Specialisation, not consolidation, is the more likely outcome of the evolutions currently taking place among both buy- and sell-side firms, attendees of TradeTech were told this morning.
With the investment industry facing changes not just from unbundling but other regulatory initiatives and technological innovation, many have expected the market to consolidate on both sides of the Street.
“For a long time there has been overcapacity on the sell-side,” said Christoph Mast, global head of trading at Allianz Global Investors. “We always expected the sell-side would consolidate but over the past 10 years it hasn’t happened and we’ve hardly reduced our broker lists.”
The expectation of panellists at TradeTech was that, while scale can be important, the need for specialist support and advice would be a bigger driver of change than consolidation.
Simon Steward, head of European trading at Capital Group, explained, “Today we’re seeing greater use of independent research brokers and there is a place for brokers offering the broad range of services we see from the bulge bracket and the in-depth specialist knowledge of the small boutiques.”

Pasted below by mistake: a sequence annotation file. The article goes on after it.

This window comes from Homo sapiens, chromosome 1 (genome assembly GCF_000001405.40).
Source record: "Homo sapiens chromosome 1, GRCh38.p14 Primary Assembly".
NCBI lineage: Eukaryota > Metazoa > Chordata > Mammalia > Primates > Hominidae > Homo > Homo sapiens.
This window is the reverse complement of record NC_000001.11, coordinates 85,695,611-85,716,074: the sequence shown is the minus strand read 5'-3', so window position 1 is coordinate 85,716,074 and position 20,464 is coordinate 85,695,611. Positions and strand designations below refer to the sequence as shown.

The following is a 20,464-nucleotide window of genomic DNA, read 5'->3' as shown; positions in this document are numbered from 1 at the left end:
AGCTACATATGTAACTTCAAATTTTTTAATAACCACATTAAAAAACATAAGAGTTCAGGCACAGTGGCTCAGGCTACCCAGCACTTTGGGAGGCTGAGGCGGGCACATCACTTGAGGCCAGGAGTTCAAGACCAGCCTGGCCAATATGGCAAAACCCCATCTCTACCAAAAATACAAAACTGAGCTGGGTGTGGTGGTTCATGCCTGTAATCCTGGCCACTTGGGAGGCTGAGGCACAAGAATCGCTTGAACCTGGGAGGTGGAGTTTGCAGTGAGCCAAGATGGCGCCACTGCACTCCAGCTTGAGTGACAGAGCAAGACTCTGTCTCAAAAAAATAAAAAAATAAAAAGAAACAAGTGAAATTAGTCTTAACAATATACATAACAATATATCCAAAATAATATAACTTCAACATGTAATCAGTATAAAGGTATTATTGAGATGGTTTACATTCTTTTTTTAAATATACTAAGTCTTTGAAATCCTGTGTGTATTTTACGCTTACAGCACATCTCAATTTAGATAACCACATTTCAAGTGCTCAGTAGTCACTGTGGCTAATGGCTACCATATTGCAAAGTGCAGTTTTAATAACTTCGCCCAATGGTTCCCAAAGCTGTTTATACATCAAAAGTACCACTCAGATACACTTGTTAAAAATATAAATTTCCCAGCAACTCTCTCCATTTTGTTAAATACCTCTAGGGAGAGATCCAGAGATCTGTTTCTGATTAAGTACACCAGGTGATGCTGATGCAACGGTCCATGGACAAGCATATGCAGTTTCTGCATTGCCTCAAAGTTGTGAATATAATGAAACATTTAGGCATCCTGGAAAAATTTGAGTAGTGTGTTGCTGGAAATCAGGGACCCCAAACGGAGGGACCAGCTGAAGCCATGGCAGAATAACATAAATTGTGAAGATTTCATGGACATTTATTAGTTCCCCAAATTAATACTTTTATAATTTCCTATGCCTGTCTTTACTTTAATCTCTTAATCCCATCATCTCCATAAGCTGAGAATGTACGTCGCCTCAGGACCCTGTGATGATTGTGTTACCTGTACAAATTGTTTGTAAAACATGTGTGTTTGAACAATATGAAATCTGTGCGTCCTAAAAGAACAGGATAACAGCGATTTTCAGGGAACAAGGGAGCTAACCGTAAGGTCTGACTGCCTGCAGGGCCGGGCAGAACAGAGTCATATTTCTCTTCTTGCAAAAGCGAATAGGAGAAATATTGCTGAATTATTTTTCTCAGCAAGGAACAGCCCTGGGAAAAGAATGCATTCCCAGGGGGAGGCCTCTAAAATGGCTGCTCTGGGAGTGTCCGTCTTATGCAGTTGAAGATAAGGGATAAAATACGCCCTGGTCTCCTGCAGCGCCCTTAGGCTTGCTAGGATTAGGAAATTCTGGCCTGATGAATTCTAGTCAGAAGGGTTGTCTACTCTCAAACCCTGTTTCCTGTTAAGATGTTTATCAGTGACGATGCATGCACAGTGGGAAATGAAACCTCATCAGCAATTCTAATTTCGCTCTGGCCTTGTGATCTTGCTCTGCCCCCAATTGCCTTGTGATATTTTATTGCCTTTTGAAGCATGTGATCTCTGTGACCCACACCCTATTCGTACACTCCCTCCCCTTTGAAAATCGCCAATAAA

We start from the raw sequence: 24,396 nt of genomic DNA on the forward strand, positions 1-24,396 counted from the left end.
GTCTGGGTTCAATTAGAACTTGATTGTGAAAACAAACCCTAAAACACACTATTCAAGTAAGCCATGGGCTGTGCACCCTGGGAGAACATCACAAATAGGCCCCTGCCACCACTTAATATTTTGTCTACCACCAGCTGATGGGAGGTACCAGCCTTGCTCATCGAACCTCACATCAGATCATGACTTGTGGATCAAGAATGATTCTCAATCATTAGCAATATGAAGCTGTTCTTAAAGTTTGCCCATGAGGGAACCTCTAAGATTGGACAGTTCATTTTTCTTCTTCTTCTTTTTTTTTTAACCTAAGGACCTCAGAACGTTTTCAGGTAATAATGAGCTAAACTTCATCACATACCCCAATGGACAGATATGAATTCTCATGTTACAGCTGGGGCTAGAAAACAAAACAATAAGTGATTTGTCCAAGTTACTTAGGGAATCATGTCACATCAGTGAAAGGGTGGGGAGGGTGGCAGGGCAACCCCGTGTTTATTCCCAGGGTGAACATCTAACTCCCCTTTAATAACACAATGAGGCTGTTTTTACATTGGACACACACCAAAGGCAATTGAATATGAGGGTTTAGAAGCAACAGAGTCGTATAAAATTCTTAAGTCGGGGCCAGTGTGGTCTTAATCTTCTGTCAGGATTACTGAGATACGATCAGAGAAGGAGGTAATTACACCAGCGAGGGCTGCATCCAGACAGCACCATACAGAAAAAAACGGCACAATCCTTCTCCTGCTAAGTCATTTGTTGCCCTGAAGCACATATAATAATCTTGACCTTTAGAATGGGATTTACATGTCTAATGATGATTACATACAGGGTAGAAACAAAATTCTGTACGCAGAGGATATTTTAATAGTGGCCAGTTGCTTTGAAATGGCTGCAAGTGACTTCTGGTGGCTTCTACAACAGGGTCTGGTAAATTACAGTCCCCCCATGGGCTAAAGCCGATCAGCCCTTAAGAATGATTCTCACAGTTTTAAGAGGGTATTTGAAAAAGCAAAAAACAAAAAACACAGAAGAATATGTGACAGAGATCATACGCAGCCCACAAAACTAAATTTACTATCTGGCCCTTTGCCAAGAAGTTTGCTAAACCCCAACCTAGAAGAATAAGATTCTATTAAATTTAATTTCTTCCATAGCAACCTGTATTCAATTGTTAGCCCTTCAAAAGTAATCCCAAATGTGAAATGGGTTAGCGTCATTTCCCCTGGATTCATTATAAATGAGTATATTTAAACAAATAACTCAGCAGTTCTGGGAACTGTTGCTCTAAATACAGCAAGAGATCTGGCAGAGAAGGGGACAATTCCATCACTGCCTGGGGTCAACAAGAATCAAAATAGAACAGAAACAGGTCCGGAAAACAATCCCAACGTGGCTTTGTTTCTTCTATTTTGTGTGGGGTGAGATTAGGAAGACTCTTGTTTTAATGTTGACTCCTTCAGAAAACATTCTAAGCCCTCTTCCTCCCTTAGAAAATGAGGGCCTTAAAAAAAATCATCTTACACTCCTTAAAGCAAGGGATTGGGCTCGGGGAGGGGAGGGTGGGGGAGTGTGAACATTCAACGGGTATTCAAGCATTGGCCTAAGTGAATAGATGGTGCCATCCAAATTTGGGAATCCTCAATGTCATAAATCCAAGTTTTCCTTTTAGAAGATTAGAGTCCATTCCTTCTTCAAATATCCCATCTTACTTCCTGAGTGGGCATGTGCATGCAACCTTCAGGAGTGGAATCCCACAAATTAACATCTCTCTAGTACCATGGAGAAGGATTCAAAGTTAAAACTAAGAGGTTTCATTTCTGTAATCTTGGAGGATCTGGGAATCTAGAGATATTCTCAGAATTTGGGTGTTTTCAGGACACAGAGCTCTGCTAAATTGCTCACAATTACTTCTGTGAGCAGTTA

“Mid-tier brokers face problems in this area perhaps, but there are a lot of stocks out there that need covering so there are opportunities to specialise, be it in small or mid-caps or in some other way.”
But if consolidation is unlikely and specialists are set to be valued, does this leave opportunities for new entrants to the market?
No, according to Exane BNP Paribas’ Antoine Bisson, head of execution, who added: “The barriers to entry are increasing, both in a regulatory and technological sense so I don’t think we’ll see many new entrants. There might be some demand for independent research, but overall clients have shown a preference for a full service model.”
The buy-side is also facing challenges which could lead to changes in its business model. While the largest asset managers have continued to grow, small firms have also done well, but again it is those in the middle that need to examine how to get the best value for their clients.
One way this could be achieved is via outsourcing. As Mast said: “firms need to decide if they still want to have their own trading desk.”
Steward agrees that it is something all buy-siders should be looking at. “It comes down to cost management and for some the best solution to managing their costs will be to outsource the trading function.
“The issue of sell-side outsourcing of trading desks, so they can focus on research or other aspects of their business, has also been raised, but it’s very dangerous for them as admitting you can’t execute for yourself creates a very negative perception.